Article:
Tonight, he wants to go to the balcony, where there is a reserved accessible section. To get there, he needs to take an elevator. But the elevator requires an escort, whom none of the security guards can find. It takes nearly 20 minutes as Majumdar waits backstage, behind a curtain, missing half of his favorite artist’s set. In the meantime, there’s an underground VIP bar his wristband grants him access to, but it requires stairs to enter. He isn’t bothered because he’s experimenting with alcohol-free partying. Eventually, he’s escorted to the elevator and up to the accessible section, a roped-off area against the railing with a clear view of the stage but none of the sweaty camaraderie of the dance floor. The area is crowded with attendees who have mistaken it for a VIP section or just want a good view. When Majumdar approaches, a security guard ushers them away. Everyone in the section needs a special wristband and Majumdar was given two for the night. Sometimes, he receives fewer and has to separate from friends.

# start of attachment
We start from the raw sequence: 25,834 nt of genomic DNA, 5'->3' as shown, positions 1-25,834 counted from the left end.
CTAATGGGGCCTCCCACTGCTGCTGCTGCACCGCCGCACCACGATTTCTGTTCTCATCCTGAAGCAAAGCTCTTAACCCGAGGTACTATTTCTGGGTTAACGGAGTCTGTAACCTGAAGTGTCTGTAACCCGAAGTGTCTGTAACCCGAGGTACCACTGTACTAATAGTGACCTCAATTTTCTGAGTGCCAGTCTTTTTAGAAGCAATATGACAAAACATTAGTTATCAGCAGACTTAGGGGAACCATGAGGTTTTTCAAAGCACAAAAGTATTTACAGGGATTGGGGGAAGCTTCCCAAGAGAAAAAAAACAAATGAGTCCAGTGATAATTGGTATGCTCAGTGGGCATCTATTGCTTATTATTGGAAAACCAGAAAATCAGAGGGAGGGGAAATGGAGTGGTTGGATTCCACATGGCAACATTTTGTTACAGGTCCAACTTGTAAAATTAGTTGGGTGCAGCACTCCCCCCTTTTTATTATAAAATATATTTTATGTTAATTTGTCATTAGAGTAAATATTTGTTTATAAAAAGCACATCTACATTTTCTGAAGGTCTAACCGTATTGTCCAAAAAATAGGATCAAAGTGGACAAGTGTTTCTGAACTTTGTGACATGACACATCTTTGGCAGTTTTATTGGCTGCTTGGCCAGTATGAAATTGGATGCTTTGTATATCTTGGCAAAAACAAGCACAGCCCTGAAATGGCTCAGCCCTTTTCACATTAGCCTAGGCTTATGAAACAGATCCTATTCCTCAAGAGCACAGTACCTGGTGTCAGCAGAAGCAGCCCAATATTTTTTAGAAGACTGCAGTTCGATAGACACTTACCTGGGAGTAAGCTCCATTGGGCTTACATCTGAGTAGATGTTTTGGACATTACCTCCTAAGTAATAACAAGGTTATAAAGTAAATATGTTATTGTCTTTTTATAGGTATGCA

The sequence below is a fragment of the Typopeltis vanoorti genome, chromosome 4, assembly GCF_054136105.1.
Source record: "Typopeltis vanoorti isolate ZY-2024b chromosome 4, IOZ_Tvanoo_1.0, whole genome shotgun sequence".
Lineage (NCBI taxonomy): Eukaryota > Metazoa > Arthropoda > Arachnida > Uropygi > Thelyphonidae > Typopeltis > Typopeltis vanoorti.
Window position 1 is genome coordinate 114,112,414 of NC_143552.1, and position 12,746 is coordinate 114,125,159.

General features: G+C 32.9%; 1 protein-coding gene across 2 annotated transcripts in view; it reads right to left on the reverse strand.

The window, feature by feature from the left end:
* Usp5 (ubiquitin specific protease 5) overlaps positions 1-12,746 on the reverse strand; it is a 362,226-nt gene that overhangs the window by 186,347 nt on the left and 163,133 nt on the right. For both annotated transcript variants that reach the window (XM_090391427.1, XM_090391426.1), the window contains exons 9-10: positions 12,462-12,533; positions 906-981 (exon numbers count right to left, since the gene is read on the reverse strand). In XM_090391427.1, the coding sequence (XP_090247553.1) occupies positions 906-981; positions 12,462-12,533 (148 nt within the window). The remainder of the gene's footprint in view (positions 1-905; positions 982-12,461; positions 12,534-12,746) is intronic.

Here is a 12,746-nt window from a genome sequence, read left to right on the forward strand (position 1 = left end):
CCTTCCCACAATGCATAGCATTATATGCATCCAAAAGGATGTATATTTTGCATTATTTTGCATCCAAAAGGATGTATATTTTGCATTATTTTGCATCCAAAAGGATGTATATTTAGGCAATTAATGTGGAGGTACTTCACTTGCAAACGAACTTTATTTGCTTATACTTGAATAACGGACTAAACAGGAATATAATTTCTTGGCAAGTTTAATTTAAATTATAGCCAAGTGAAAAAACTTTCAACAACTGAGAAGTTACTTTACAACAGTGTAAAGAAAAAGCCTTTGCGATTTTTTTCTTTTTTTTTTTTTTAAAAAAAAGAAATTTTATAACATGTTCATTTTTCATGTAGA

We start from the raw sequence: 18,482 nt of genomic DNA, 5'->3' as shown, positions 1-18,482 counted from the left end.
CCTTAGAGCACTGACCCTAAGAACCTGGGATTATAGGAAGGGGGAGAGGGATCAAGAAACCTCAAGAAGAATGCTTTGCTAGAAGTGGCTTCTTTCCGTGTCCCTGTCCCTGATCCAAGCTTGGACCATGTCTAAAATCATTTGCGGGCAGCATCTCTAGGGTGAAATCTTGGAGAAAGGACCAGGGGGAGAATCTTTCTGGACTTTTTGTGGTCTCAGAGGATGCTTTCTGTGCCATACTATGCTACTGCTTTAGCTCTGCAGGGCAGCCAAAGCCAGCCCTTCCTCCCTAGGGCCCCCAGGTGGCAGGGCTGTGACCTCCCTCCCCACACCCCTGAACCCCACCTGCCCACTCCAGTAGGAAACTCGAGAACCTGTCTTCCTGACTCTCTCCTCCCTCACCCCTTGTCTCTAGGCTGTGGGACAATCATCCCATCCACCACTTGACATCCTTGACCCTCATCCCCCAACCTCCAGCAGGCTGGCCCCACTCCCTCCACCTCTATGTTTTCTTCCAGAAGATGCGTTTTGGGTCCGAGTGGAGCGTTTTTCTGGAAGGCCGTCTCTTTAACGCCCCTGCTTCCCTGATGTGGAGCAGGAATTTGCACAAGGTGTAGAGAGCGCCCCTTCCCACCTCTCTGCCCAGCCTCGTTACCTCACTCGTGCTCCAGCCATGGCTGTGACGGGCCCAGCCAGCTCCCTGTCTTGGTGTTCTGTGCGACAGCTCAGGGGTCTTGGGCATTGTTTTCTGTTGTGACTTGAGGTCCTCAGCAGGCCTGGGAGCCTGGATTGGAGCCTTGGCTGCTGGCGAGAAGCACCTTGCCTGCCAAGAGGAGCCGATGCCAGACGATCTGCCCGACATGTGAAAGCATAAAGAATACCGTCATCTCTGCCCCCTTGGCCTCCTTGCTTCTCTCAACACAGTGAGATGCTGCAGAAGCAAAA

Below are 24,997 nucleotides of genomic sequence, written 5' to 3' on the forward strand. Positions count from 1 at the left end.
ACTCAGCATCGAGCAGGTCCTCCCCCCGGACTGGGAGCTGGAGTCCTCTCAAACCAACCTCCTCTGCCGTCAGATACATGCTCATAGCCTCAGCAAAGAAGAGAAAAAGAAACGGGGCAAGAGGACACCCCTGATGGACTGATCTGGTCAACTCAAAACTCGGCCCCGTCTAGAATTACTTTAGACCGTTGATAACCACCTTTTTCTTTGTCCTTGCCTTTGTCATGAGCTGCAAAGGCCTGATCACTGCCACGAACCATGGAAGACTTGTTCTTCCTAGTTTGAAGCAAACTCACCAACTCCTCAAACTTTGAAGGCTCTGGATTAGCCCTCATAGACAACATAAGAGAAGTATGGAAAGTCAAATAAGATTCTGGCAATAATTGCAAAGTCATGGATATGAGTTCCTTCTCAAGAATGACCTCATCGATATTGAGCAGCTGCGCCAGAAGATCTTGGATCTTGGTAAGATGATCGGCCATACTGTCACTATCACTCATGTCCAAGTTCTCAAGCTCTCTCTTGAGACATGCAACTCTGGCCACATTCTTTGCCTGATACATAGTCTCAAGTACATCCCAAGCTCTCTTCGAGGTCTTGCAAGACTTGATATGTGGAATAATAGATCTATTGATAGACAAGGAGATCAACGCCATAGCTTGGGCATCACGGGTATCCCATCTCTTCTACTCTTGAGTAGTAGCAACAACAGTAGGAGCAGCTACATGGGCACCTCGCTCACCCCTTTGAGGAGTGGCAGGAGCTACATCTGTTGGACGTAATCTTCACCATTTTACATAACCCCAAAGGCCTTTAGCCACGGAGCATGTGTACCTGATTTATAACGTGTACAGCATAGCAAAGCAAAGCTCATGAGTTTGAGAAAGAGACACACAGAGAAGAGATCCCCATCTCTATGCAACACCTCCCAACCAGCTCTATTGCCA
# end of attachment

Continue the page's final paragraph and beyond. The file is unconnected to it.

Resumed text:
“I prefer to be in the crowd, but sometimes it isn’t possible. Growing up, I never saw anyone in a wheelchair with a robust friend group,” he said. “There’s a social aspect to having a disability where people will think you’re a burden. You need a group of friends who are willing to understand your needs aren’t the same as theirs. When you find those people you stick with them forever.”